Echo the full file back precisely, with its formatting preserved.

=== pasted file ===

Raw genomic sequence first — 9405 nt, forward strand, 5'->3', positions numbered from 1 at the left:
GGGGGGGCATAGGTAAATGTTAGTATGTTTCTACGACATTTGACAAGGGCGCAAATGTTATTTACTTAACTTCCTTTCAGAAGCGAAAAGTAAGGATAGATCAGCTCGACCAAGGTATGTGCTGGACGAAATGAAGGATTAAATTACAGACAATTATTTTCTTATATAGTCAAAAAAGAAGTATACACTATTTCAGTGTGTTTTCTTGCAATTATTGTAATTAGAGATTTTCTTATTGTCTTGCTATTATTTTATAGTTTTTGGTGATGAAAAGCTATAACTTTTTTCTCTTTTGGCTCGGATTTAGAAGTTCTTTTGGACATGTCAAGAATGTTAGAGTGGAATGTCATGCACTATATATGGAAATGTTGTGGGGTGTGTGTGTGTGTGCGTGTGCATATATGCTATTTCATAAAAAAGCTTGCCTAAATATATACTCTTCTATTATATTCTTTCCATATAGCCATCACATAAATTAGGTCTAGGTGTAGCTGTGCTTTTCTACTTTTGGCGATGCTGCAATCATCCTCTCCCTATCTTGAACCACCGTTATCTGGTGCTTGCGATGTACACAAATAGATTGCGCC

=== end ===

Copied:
Raw genomic sequence first — 9405 nt, forward strand, 5'->3', positions numbered from 1 at the left:
GGGGGGGCATAGGTAAATGTTAGTATGTTTCTACGACATTTGACAAGGGCGCAAATGTTATTTACTTAACTTCCTTTCAGAAGCGAAAAGTAAGGATAGATCAGCTCGACCAAGGTATGTGCTGGACGAAATGAAGGATTAAATTACAGACAATTATTTTCTTATATAGTCAAAAAAGAAGTATACACTATTTCAGTGTGTTTTCTTGCAATTATTGTAATTAGAGATTTTCTTATTGTCTTGCTATTATTTTATAGTTTTTGGTGATGAAAAGCTATAACTTTTTTCTCTTTTGGCTCGGATTTAGAAGTTCTTTTGGACATGTCAAGAATGTTAGAGTGGAATGTCATGCACTATATATGGAAATGTTGTGGGGTGTGTGTGTGTGTGCGTGTGCATATATGCTATTTCATAAAAAAGCTTGCCTAAATATATACTCTTCTATTATATTCTTTCCATATAGCCATCACATAAATTAGGTCTAGGTGTAGCTGTGCTTTTCTACTTTTGGCGATGCTGCAATCATCCTCTCCCTATCTTGAACCACCGTTATCTGGTGCTTGCGATGTACACAAATAGATTGCGCC